8. This is a wonderful story. I’ve never thought about how birds have differing personalities even if they are the same breed. What an incredible experience to have seen these eagles in the wild. There aren’t any eagles around here, but if you want to watch robins… well this is the place for you!

    Liked by 1 person

  9. Very interesting post – a fellow blogger (Joni) sent me here and I am going to share this post with a wildlife photographer whose blog is filled with eagles, many of whom he has known and photographed for over three decades.

    Liked by 1 person

    1. Hi Linda! Thanks for stopping by. Feel free to share. The birds are majestic and quirky. Love them all. You’ll have to share a link to your friend’s photos here. I don’t have the equipment or talent to take great bird pics.

      Liked by 1 person

      1. Hi Eilene – I have several birds on my “birdie bucket list” to photograph on my walks … eagles and owls and I’m not picky. 🙂 I should have thought to share Wayne (Tofino Photography)’s blog site, but I did send him this post right away and I see you two have communicated. Wayne has some amazing eagle photos. I do not have that type of equipment either. My blog is really about walking and has morphed more into a nature blog since I’ve gone to bigger parks and see more there. Fellow blogger Joni and I were both looking to photograph eagles in our walks. Wayne knows all the eagles and has named them and they know him. He mentioned “The Daredevil” (one of his eagle friends): https://tofinophotography.wordpress.com/2021/04/04/the-daredevil-56/
        Another eagle is “Romeo” which is here in silhouette: https://tofinophotography.wordpress.com/2021/04/04/going-going-gone-4/

        Liked by 1 person

      2. Thanks for sharing a couple links to Wayne’s eagle friends. His photos are wonderful. I will check out your site, too. I enjoy all kinds of nature writing and photography.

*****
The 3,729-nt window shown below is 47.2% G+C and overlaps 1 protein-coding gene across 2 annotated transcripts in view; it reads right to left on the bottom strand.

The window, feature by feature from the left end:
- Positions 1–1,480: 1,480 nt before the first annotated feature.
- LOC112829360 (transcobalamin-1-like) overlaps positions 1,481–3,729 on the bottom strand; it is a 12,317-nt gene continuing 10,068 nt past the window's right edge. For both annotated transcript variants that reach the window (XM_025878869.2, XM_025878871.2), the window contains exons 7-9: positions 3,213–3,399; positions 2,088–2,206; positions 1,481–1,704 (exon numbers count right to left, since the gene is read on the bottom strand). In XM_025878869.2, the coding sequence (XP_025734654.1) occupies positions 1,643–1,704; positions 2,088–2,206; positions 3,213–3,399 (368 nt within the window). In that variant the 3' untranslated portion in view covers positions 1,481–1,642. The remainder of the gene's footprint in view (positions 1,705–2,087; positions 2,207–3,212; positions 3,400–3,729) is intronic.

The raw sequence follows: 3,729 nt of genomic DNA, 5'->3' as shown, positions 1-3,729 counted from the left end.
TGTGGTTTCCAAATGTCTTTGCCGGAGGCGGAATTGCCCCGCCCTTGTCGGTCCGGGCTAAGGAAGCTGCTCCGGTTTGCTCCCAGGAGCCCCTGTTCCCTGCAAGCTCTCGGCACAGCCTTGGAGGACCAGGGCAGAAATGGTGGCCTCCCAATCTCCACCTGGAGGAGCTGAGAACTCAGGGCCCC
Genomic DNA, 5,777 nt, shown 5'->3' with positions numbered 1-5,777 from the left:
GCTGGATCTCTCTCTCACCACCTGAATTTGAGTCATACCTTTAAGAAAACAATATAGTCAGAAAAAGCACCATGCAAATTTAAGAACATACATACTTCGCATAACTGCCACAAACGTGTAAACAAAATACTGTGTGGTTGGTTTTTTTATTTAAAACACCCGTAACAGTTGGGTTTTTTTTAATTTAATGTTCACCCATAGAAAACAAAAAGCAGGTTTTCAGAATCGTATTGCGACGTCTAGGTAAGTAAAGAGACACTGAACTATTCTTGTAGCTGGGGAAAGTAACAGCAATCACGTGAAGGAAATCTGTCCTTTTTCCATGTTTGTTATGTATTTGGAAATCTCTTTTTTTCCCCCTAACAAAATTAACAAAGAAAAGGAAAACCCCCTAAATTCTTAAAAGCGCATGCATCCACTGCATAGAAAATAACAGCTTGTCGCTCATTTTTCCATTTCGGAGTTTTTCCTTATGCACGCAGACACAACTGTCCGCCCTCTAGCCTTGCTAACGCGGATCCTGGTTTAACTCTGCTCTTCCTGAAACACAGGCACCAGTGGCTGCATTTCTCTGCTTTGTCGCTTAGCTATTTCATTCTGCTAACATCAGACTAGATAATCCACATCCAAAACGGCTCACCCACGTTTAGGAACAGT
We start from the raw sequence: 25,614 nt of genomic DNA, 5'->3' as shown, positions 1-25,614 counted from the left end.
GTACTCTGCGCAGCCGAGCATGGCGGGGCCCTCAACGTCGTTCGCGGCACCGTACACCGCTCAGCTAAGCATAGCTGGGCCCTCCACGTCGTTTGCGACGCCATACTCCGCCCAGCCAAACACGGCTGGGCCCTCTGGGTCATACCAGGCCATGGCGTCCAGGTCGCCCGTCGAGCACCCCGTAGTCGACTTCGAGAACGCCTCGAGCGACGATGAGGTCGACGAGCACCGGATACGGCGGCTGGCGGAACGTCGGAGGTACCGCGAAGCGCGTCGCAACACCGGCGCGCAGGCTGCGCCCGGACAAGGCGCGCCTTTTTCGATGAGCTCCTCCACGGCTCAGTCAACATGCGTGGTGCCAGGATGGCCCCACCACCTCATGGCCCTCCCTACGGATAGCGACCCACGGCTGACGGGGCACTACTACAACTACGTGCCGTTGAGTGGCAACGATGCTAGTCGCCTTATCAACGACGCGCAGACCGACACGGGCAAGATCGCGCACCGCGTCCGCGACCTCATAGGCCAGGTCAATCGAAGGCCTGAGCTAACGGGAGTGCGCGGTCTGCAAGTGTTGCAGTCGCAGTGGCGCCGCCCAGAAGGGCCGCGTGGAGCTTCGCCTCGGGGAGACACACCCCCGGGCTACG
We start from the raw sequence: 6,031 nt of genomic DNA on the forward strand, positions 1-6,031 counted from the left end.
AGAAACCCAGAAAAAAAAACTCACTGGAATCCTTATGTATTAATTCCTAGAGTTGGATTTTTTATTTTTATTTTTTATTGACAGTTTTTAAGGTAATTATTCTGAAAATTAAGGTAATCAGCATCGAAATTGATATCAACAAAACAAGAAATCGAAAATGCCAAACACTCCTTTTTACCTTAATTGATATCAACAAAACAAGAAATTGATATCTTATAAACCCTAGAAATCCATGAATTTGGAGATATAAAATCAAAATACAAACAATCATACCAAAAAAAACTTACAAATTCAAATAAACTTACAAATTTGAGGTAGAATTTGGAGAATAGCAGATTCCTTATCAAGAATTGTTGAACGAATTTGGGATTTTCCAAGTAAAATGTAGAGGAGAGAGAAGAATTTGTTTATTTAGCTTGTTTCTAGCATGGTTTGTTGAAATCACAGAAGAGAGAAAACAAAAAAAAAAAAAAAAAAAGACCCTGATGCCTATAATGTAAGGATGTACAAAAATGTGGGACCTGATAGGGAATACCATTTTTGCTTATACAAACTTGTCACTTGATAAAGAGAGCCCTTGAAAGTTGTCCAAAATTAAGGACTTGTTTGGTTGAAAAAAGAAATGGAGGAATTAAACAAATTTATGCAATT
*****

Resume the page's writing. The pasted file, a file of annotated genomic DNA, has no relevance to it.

Liked by 1 person

      3. You’re welcome Eilene. Wayne has only seen one bear this Spring, but hopefully he will be posting shots of this year’s cubs, which are always very cute. He has one bear in particular that he has interacted with for many years and she does not make a fuss when he takes photos of her cubs. I started out just writing about walking, but more and more it has morphed into a nature blog. Who does not enjoy nature?

        Liked by 1 person

      4. Me neither. I have spent more time wandering around parks and enjoying nature the last eight years since I discovered Council Point Park which is a mile from my home. I started working from home so had an opportunity to be out and enjoy nature every morning. I am going to write about that in my post on Monday. Thank you for following my blog Eilene.

        Liked by 1 person

      5. I am looking forward to Summer and the chance for more hikes too. I would love to live in the country. The houses in the neighborhood are very close together and crime is getting worse every year.

        Liked by 1 person

  10. When I first saw your boat I said “Oh Oh”! Low gunnels are bad. I use a Zodiac RIB to go visit my eagle friends.
    I agree that they and all animals have unique personalities. I get to know my animal friends over the years and each is different!

    Liked by 1 person

  11. What a lovely post, Eilene. I am usually entertained here by your ancestry stories, and was surprised, and delighted, to read about your and your partner’s eagle stories. I appreciated being along on the adventures with you, watching the nests and activity, encountering anomalies in the father’s behavior, facing difficulties with the boat. That boat has water flooding in…egad! It is really great fun to watch an eagle nail its prey, and to watch them raising their young. But it’s not for everyone because, as you so beautifully articulated it: “We had many exciting moments amid endless hours of tedium during our four months of nest watching.” Also great here: those gorgeous saguaros wherever you look. Thanks for sharing this fantastic adventure.

    Liked by 1 person

    1. Being in the lake really added a lot to that job. Though the boat and I had our grievances. I think I’ll have to do another post just to share more photos, including a flowering saguaro or two. Glad you enjoyed the story.

      Liked by 1 person

  12. This was such an engaging read! It’s funny how the Eagle behaviour and relationships mimics what we see in human behaviour. You really brought that to light!
    I don’t know why but this didn’t show up in my reader. I’m so glad I popped over to see if I was missing something.

    Liked by 1 person

  13. I was so happy when I read that you returned to the first nest and found a nestling; single mama eagle, you go girl! I never thought of wild animals having personalities, but it makes sense, since life in the wild is so challenging and ever changing, so cookie-cutter animals would have a low chance of survival.

    Liked by 1 person